Guide to photography in Japan

Like this post? Help us by sharing it!

As one of the most photogenic countries in the world, it’s no wonder Japan has become a mecca for photography enthusiasts. Tour leader Marky Hobold gives us the lowdown on everything from the origins of photography in Japan to the best camera shops in the capital.

Photography in Japan

Itsukushima Shrine, Margaret Huxtable

Whether you’re a seasoned traveller or a first timer, photography is essential to the experience. Taking photos gives us chance to share our stories and relive unforgettable journeys with friends and family – and social media lets us share it with the whole world.

In a way few countries can, Japanese culture places a very high priority on aesthetics and harmonious beauty, making it the perfect place for shutterbugs from all walks of life. So, let’s talk about photography in Japan!

History of photography in Japan

Tazawako by Everett Kennedy Brown
Tazawako, Everett Kennedy Brown

The first known surviving photograph taken in Japan is from 1857. At this time, Japan was a closed country grappling with the encroachment of western imperialist powers. The benchmark of artwork depicting daily life had been stylised in woodblock prints called ukiyo-e, but photography was a game changer for this mysterious, isolated island country.

For roughly 250 years, Japan was controlled by the Edo Shogunate based in modern day Tokyo, but ironically, when the last shogun (samurai ruler of Japan) handed power over to the imperial court, guess what hobby he took up in his retirement? That’s right, the new technology of photography.

Tourism, as we think of it today, didn’t really exist in the feudal period, but with Westerners living and working in Japan from the 1850s onwards, things began to change. Summers in Japan are notoriously hot and humid; many of the well to do foreigners would escape to milder locations like Hakone and Karuizawa, which birthed the tourism industry. These trailblazers brought cameras with them, giving the world the first glimpses of samurai, geisha, and the iconic Mount Fuji.

Camera companies

Vintage Canon camera Japan
Vintage Canon, Chris Lawton

Foreign photographers and studios dominated the market in the 1860s and 1870s, but by 1900, the Japanese were fully in control. To this day, camera enthusiasts, professionals, and tourists all know the names of the best camera manufacturers in the world: Canon (1934), Fujifilm (1938), Pentax (1938), Nikon (1948) and Sony (1996). While all those companies have longer histories, I’ve only included the years in which they entered the camera market.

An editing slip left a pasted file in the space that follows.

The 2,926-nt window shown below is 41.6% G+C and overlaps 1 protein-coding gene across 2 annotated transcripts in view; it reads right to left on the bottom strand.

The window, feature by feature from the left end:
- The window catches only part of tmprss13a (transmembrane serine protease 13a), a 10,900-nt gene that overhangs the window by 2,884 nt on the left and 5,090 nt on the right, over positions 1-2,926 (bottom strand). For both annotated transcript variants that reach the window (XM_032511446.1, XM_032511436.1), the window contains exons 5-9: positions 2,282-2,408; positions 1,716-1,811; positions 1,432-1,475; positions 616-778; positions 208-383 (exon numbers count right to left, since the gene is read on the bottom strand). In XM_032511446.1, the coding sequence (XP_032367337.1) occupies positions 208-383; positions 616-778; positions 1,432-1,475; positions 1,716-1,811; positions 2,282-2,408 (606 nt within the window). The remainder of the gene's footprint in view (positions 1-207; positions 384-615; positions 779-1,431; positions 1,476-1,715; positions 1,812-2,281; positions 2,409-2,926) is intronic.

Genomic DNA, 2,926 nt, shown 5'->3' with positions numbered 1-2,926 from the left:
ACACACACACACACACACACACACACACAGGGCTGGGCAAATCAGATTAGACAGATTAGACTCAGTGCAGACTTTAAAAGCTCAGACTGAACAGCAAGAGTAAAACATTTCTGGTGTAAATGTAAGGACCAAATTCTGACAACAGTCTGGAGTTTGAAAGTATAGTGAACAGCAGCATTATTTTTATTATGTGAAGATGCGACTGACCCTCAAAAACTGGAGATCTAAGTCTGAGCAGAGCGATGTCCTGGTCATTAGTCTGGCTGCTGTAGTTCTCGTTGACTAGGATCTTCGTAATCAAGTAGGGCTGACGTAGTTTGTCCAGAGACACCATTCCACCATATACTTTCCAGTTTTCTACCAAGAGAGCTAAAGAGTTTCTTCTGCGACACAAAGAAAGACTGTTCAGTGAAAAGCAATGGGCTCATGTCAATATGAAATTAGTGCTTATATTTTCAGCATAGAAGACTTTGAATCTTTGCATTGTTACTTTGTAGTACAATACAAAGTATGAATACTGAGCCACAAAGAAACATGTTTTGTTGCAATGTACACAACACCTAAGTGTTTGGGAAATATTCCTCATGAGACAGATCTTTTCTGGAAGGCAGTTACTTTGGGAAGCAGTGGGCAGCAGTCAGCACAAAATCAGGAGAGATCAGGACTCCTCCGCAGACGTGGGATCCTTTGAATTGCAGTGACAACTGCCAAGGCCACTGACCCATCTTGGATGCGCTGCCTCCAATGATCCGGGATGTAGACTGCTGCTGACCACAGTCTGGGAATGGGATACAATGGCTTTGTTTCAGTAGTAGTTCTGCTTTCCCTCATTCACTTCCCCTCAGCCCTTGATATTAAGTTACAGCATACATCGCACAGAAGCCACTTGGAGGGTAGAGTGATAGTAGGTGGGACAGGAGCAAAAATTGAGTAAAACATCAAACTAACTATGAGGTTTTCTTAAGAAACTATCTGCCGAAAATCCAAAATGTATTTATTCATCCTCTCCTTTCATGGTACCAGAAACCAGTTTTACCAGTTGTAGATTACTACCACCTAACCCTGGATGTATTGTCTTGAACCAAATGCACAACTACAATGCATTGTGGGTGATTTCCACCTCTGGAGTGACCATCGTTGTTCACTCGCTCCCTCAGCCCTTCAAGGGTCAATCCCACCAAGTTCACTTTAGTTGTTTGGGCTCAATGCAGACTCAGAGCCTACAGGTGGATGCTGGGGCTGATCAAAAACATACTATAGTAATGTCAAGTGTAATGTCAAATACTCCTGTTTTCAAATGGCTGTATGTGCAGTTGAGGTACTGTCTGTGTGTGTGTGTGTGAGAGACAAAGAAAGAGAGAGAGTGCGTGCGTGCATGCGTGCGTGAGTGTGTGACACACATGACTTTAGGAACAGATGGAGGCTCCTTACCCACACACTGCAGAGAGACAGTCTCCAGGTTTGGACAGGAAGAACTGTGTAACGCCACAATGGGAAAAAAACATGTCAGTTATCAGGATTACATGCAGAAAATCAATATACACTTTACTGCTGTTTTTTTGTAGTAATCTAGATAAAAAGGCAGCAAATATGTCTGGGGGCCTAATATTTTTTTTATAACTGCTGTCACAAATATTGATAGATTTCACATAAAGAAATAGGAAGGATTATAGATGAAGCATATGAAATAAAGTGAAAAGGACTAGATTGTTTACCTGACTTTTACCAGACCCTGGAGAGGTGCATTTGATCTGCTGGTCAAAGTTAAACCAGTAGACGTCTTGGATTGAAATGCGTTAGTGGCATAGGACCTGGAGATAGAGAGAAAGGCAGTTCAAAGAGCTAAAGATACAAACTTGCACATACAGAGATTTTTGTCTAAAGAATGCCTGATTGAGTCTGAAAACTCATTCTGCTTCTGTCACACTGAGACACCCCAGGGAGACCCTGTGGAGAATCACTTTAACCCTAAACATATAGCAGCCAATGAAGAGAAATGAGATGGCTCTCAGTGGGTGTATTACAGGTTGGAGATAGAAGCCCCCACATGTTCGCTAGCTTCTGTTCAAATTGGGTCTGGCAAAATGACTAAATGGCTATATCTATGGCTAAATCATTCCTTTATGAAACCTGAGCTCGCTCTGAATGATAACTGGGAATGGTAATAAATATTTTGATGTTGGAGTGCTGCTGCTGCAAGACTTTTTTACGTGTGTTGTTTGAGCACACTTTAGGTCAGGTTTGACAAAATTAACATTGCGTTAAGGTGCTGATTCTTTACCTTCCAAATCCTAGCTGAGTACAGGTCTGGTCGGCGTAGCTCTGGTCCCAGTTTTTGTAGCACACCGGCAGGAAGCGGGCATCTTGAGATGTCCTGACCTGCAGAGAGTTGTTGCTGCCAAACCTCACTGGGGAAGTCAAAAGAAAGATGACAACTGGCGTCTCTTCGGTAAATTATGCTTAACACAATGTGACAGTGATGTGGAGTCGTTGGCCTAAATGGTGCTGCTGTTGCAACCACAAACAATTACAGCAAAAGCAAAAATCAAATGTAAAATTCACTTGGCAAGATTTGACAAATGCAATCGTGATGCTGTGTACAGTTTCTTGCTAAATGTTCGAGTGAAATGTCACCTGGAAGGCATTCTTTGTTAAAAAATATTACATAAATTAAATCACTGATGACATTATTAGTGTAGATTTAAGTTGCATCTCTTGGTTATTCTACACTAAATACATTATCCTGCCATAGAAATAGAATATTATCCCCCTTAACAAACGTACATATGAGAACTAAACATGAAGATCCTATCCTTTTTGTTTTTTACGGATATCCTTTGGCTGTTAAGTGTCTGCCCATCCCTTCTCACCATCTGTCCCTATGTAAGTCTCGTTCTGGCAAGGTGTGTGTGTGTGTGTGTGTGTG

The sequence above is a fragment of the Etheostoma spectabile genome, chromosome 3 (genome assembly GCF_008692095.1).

In the 90 years since the first photographs taken here, Japanese manufacturers were setting industry standards. It’s interesting that Sony, no slouch when it comes to professional grade gear, didn’t even bother getting involved in this business until the rise of digital photography. Also, Fujifilm is one of the few companies still producing analogue film for classic cameras.

Where to buy cameras and accessories in Tokyo

Ginza, Tokyo by night
Ginza, Mike Reddy

You can find shops specialising in new and used camera-related paraphernalia throughout the country, but Tokyo has a few world-famous spots for photography nerds. The most well-known are the neighbourhoods of Akihabara, Ginza and Nakano.

Akihabara, affectionately referred to by locals as Akiba, is a general go-to spot for electronics of all sorts. It’s located on the Yamanote Line, a loop line that hits all the major areas of the city, making it a convenient and painless destination. One popular destination is Lemonsha, a store that specializes in new and used cameras and lenses. They also have a variety of old school analog cameras, if vintage is your thing.

The Ginza district is home to another branch of Lemonsha, but you also might want to check out Sankyo Camera for a mix of Japanese and German cameras, and don’t miss out on Nikon House – a shop that sells all manner of classic Nikon gear. There’s even a dedicated Leica shop in the area.

Nakano might seem out of the way, but this is where the prices on vintage lenses and bodies come down (it’s not on the Yamanote Line, but just a single transfer away). There are a few shops, but the most famous is Fujiya. The second floor is actually called a “junk shop,” but the gear can hardly be described as such: you can find a vast array of lenses and classic large-format cameras.

Bring your own perspective

Zensho-ji Temple, Jim Weatherill

Japan isn’t just camera heaven from a technical standpoint, it’s one of the most photogenic countries on earth. Well before photography existed, garden designers and architects focused on enhancing the visual experience of people living in the moment. The introduction of photography just happened to work perfectly with that aesthetic back in the 1850s and continues to do so today.

Bring your best camera and be prepared to snap away the whole time – you’re going to love it here!

To learn about photography in Japan with the experts, take a one-day workshop in TokyoOsaka or Kyoto.

Like this post? Help us by sharing it!